Despite falling short on compatibility with iDVD, and lacking DVD-Video playback, the Mac & More drive is still useful. It offers a variety of storage options in one box. Although Apple has stated that iDVD won’t support the extended Pioneer drive, I hope it’ll change its tune when there are more of these drives around. If you can’t afford £1,799 for a whole new Mac with built-in DVD-R SuperDrive, this is a great option.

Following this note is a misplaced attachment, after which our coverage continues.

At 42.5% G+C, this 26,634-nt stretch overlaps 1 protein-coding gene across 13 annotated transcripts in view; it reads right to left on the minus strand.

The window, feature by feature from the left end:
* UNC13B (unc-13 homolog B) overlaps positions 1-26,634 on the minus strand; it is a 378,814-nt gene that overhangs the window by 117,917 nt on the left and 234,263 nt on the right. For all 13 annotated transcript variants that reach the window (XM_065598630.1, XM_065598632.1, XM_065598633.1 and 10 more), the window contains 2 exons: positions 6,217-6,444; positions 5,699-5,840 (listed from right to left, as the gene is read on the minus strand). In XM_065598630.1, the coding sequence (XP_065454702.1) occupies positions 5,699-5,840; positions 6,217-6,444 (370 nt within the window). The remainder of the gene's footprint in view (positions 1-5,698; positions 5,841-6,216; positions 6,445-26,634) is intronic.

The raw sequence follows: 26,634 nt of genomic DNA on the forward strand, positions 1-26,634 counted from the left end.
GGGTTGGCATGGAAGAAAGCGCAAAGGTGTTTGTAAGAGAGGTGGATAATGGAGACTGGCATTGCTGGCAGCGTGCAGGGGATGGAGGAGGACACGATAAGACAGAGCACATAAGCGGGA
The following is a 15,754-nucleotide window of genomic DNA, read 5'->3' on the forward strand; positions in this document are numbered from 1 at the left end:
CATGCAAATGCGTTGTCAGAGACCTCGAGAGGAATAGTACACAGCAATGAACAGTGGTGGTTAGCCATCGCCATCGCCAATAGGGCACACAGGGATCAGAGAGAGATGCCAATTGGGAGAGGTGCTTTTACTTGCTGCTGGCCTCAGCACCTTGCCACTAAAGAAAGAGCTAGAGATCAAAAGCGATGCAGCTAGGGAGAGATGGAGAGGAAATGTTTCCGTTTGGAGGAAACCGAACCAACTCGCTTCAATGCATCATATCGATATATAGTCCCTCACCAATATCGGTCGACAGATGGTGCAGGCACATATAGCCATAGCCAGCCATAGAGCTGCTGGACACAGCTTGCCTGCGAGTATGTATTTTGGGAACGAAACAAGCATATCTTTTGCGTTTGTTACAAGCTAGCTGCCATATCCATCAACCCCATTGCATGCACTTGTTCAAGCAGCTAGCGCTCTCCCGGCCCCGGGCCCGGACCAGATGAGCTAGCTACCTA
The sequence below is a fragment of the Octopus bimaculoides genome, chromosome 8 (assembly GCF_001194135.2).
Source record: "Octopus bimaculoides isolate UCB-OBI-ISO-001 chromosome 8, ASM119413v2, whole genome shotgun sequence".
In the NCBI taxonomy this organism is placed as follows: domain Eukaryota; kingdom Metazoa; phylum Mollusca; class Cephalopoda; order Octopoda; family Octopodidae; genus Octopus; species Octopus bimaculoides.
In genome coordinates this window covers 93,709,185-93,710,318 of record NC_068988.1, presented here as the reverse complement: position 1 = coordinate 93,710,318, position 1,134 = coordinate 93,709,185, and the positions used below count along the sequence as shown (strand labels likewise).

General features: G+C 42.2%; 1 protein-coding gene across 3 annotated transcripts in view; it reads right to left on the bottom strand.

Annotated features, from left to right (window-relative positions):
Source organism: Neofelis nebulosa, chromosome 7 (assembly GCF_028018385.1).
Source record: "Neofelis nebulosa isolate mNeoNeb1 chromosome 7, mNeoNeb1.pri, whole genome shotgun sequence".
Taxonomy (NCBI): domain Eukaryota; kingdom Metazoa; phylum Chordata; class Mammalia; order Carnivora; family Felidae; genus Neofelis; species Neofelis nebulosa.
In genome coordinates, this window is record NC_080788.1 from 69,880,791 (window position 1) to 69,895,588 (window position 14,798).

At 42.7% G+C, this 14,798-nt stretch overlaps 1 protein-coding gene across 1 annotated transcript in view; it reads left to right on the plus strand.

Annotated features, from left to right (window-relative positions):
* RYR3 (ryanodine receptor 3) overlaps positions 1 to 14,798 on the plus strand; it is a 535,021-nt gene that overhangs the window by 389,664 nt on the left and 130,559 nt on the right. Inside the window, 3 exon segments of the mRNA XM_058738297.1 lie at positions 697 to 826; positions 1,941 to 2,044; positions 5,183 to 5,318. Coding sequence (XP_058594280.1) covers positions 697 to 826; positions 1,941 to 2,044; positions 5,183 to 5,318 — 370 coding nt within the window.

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Mac & More is the first company to start shipping Pioneer-based DVD-R/RW drives. Over the past five years, the various formats of 5.25-inch optical discs have created a minefield of confusion – from CD to the various DVD-formats. Until recently, you had to choose between CD recording or DVD-Video, as the two were unavailable as a bundled solution. But in January, Apple announced that its top-of-the-range machine would ship with the SuperDrive, capable of both DVD-R and CD-RW recording. It was an instant hit, but the only drawback was that you had to spend £2,500 on a new Mac to get the benefits. Even now, you won’t get a machine with a SuperDrive for under £1,799. The Mac & More drive is connected by a FireWire interface. Although the mechanism is identical, it won’t work in exactly the same way as the internal Apple drive. The biggest difference is the ability to use Apple’s iDVD software. This is a tragedy, because it’s this software that makes DVD production something that kids can do. Apple doesn’t sell iDVD, because it comes only with the machines that support it, and doesn’t support external drives. There are plenty of good reasons for wanting this device. For a start, professional DVD authors can use it, with Apple’s professional DVD-production software, DVD Studio Pro (£680). This is aimed at the multimedia-production market, and is a capable but extremely complex product. It does, however, allow multiple camera-angles, subtitles and Dolby Digital sound encoding – none of which can be found in iDVD. The DVD discs hold a massive 4.7GB of data, enough to back up all those important documents. To do this, you need a copy of Toast, which can burn DVD discs in the same way it burns CDs. However, if you want to pass the disc on, the recipient will need a DVD drive. If your audience doesn’t have a DVD-ROM drive, then this drive can also burn CDs at 8x.